Scrap It All For A Consumption Tax
Published September 12, 2023
A uniform consumption tax would allow the government to raise revenue with minimal impact on the economy. It would replace personal, corporate, and estate taxes, operating as either a national sales tax or a value-added tax. The tax would simplify the tax code, incentivize savings and investments, eliminate complex tax maneuvers, and promote transparency in politics.
- Why do some people believe that a consumption tax is unfair? Are they right or wrong?
- Assuming a tax is needed, which form of taxation has the least harmful effect? Which one has the most harmful effect? Why?
- Read “A Consumption Tax Is the Shock Our Broken System Needs,” by John Cochrane via the Wall Street Journal.
- Watch “Does Government Debt Matter Anymore?” with John Cochrane on PolicyEd.
- Read “Myths of Economic Inequality” by David Henderson.
- Read “‘Trickle Down’ Theory and ‘Tax Cuts for the Rich’” by Thomas Sowell.
- Watch “How Government Policy Inflates Health Care Costs: The Curse of Cross-Subsidies” with John Cochrane on PolicyEd.
Taxes are necessary to finance needed government spending.
But taxes can be made a lot simpler and more efficient.
A uniform consumption tax is the best way for the government to raise revenue with the least damage to the economy.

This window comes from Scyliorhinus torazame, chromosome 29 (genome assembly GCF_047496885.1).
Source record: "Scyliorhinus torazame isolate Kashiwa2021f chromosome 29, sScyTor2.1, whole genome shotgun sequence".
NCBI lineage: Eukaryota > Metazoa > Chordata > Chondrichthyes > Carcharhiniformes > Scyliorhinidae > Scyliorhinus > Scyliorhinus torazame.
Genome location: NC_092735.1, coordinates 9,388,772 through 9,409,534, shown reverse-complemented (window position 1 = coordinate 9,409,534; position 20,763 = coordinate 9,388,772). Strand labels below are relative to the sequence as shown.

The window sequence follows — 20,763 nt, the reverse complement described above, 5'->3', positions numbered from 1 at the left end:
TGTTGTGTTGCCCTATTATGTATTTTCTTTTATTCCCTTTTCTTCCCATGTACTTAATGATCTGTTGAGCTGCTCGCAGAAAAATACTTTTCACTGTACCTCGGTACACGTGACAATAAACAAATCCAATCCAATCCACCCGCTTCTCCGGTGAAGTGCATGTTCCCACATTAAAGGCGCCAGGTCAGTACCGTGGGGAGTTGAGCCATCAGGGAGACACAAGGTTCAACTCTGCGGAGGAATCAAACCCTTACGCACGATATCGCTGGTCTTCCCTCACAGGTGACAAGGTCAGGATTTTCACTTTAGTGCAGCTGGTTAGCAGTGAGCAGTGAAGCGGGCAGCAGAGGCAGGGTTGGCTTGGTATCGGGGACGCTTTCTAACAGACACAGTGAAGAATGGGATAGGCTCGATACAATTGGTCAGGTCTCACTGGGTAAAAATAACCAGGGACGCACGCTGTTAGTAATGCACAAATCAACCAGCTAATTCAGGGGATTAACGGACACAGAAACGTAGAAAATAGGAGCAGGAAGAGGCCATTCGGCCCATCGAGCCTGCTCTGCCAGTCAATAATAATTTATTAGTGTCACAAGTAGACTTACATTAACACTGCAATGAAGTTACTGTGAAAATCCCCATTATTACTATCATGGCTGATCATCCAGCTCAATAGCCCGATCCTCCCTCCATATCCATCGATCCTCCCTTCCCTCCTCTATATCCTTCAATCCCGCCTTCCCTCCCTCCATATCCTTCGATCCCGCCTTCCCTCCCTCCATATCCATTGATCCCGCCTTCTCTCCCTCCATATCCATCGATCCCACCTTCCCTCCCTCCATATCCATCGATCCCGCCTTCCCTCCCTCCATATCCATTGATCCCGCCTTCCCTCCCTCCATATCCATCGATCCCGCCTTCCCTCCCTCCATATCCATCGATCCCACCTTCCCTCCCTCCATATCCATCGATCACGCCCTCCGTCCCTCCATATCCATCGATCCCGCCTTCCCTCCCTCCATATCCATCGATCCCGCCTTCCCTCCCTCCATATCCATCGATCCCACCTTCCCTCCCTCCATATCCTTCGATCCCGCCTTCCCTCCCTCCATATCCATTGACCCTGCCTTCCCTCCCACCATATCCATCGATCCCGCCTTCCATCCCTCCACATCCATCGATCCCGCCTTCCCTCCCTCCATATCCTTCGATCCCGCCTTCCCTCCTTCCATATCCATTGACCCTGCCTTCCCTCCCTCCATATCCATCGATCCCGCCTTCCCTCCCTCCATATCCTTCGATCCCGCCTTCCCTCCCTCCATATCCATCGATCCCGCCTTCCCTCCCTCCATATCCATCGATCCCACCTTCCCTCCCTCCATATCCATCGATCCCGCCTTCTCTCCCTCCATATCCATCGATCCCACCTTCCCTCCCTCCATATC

This tax would replace personal, corporate, and estate taxes.
It could operate as a national sales tax or a value added tax.
Under a consumption tax, people only pay taxes when they spend money, rather than on their income or assets.
People who spend more, pay more.
Earnings that are saved, invested, used to expand businesses, produce products, or employ people are left alone.
A consumption tax would massively simplify the tax code. The corrosive feeling that wealthy people use fancy lawyers to game the system would end. Businesses could focus on making better products rather than complex tax maneuvers and garnering subsidies.
The most common complaint about a consumption tax is that it falls equally on everybody, and thus does not transfer enough resources from better off to worse off.
But a consumption tax can easily be progressive. There could be an exemption up to a specified dollar amount of consumption, or equivalently, the government could send everyone a check for that amount.
And if a flat consumption tax funds transfers and social programs, then the whole system can be as progressive voters like.
A consumption tax would simplify the tax code, promote economic efficiency, and increase political transparency.